In 2001, the Bureau of National Health Insurance introduced a policy reform on antibiotic prescription procedures. From that point forward, doctors have been required to present evidence (such as a bacterial culture or swab) to prove that a patient truly requires antibiotics. Without this evidence, doctors are not reimbursed for the antibiotics they prescribe.
Policymakers used the national health insurance system to their advantage with this intervention, by withholding payment from those who do not abide by the rules. Though this reform has been successful, it has been challenged in recent years by a rise in the number of people paying privately for antibiotics. As antibiotics are relatively inexpensive, people are sometimes willing to bypass the insurance system.
Taiwan has also introduced a policy to restrict certain prescriptions. Doctors must now consult an infectious disease specialist if they would like to prescribe a 2nd or 3rd line antibiotic. It is widely agreed that this is one of the most successful policies implemented. Most doctors now think twice about prescribing, and only do so if really necessary, as they are aware that an AMR expert will subsequently determine if the prescribed drug is truly needed. Of course, some controversy does exist around restricting physician autonomy.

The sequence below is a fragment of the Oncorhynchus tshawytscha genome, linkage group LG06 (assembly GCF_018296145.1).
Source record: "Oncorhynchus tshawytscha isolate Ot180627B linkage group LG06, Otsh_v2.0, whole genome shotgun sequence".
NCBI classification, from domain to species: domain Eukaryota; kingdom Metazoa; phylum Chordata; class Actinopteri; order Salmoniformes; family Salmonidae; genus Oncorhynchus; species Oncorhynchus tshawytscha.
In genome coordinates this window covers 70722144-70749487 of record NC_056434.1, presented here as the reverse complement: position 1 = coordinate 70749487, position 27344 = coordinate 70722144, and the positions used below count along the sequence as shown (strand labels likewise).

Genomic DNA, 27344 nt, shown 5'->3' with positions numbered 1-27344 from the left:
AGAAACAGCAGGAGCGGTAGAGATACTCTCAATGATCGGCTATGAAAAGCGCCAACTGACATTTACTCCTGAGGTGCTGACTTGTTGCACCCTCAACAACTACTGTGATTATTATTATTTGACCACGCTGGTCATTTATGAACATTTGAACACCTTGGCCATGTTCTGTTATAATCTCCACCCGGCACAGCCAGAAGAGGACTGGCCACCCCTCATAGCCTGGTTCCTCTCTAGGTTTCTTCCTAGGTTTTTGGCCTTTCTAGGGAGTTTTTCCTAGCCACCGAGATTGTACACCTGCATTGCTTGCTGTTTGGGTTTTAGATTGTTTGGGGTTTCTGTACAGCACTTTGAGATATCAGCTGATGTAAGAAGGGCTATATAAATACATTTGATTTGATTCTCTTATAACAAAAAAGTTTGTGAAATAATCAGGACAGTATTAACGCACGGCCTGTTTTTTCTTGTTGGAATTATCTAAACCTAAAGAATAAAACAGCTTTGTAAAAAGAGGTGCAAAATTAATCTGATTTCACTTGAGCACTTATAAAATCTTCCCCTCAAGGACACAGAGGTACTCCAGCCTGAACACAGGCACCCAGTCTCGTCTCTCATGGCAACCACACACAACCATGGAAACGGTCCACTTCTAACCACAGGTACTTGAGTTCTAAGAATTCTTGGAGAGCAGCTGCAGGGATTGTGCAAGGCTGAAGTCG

Most doctors now think twice about prescribing, and only do so if really necessary, as they are aware that an AMR expert will subsequently determine if the prescribed drug is truly needed.
Besides these policies, other smaller-scale programs were also implemented. In 2013, seeing the need for renewed efforts to address AMR, the Centre for Disease Control introduced the Antimicrobial Management project. There were two arms to the project: antibiotic control and infection control. The antibiotic control portion involved audits, effective health information systems, and education for patients and doctors. The infection control portion involved hand hygiene and resistance data analysis. The program has just wrapped up recently, but researchers expect to see a reduction in the consumption of antibiotics, in resistance and in healthcare-associated infections.
Innovative tech as a tool